Writer Paul Thomas Murphy's crisp prose provides a vivid look at the various assassination attempts against Queen Victoria.
By Barbara Spindel, for The Barnes and Noble Review
The popularity of the British monarchy rises and falls: for every "Good Queen Bess" there is a figure like the dissolute spendthrift George IV of the early nineteenth century. Recent years have offered memorable instances of both extremes. A nearly historic low point was certainly the aftermath of Princess Diana's 1997 death, which saw the royal family lambasted for appearing uncaring and remote in the face of extravagant public mourning. Subsequent P.R. triumphs seem to have boosted the feelings of goodwill surrounding the royals today: in 2011, Diana's son Prince William married Kate Middleton in a televised ceremony watched by two billion people worldwide, while just weeks ago, Queen Elizabeth II celebrated her Diamond Jubilee. Massive crowds lined the streets of London, straining to catch a glimpse of the figure who had fifteen years ago been so widely criticized for being out of touch with her subjects.
In Shooting Victoria: Madness, Mayhem, and the Rebirth of the British Monarchy, historian Paul Thomas Murphy observes that the very legitimacy of the monarchy depends on "the popular bond between monarch and public," and indeed, when the British are unhappy with the behavior of their royals, public support for the continuation of the monarchy erodes. But while the "yoking of royal legitimacy and popular will" seems "natural and timeless," it is largely the creation of Britain's longest-reigning sovereign, Queen Victoria. In this delightful book, Murphy argues that eight assassination attempts on the queen during her nearly sixty-four-year reign cemented her popularity, helping her create the modern monarchy. As she herself famously said, "It is worth being shot at to see how much one is loved."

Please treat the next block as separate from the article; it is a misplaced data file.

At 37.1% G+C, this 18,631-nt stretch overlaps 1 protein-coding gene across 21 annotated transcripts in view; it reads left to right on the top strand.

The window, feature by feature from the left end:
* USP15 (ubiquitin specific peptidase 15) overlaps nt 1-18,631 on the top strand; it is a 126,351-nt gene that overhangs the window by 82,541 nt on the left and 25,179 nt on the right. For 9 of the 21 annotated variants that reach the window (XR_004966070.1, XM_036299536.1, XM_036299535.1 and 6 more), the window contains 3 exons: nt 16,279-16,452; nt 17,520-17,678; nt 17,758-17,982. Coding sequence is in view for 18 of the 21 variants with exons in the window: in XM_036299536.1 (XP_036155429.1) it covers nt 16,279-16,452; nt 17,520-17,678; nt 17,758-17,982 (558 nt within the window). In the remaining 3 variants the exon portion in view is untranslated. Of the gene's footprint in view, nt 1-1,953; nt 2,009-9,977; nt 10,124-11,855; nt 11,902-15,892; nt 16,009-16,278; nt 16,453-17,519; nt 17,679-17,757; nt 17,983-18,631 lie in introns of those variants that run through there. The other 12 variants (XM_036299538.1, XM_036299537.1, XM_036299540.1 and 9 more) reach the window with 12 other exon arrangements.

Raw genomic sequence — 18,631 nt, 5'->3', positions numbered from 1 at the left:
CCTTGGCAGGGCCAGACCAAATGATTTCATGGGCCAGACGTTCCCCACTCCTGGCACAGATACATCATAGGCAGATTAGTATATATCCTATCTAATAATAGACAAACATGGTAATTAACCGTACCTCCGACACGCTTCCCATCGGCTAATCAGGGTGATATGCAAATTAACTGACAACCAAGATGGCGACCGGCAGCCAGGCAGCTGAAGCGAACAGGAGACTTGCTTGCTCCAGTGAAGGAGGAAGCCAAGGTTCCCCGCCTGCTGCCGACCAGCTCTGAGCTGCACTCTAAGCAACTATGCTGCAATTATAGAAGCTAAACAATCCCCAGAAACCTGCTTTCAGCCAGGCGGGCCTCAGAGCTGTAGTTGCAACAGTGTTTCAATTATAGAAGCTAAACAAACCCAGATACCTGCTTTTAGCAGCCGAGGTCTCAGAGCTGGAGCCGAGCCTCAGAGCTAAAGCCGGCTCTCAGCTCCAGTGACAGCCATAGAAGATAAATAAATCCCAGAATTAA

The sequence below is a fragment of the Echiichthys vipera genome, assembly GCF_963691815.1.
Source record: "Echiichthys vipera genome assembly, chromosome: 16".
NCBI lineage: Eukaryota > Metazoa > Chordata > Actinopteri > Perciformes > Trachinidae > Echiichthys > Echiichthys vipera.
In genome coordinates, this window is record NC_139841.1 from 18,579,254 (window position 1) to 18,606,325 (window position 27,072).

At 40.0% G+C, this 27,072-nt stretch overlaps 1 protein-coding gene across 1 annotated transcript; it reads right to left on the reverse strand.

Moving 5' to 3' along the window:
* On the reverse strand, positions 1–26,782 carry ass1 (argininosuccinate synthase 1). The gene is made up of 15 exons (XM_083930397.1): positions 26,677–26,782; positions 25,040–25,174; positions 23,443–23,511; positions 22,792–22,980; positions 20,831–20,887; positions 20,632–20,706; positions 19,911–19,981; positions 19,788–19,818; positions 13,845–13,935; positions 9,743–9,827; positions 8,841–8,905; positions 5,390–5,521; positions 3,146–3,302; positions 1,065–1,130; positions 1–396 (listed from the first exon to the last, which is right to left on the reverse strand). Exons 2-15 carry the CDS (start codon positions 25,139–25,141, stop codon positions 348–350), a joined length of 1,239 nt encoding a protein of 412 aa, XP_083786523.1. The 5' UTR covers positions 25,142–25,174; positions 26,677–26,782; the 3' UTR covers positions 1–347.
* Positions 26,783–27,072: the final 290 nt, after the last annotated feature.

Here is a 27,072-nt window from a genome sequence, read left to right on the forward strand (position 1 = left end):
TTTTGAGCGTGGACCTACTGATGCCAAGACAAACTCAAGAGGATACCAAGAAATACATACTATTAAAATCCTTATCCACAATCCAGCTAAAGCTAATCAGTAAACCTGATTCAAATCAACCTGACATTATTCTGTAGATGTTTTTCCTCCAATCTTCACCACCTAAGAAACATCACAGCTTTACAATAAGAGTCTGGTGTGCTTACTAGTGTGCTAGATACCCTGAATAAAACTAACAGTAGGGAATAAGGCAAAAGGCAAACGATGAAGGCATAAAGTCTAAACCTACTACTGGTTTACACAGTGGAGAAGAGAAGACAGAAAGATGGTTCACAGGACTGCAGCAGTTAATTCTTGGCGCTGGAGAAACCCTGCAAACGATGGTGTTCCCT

Murphy turns court transcripts, prison and hospital records, royal archives, and newspaper accounts into crisp prose, vividly and entertainingly re-creating the eight attempts by seven would-be assassins. The first, Edward Oxford, like most of those who followed him, was mentally unstable, fabricating evidence that he belonged to a vast secret society bent on overthrowing the government. When, in June 1840, he shot at the carriage in which Victoria and her husband, Prince Albert, were riding toward Hyde Park, the queen was approaching her twenty-first birthday and had sat on the throne for less than three years. Her reign had gotten off to a rocky start -- supposed to be above party politics, Victoria had clashed publicly with incoming Tory ministers and was widely seen as a Whig partisan.
Police officers immediately apprehended Oxford, and Victoria, rather than returning to Buckingham Palace, commanded her drivers to carry on with the planned excursion. For the next hour and again in the days that followed, Victoria insisted on riding among the public in an open carriage. "In doing so," Murphy writes, "she and Albert signified that absolute trust existed between them and their subjects.... In return, they were showered with an immense and spontaneous outpouring of loyalty and affection, and enjoyed several days of national thanksgiving for the preservation of the monarchy." That pattern would be repeated after subsequent attempts over the years, with celebrations that remained spontaneous but at the same time came to "take on the sanctity of tradition."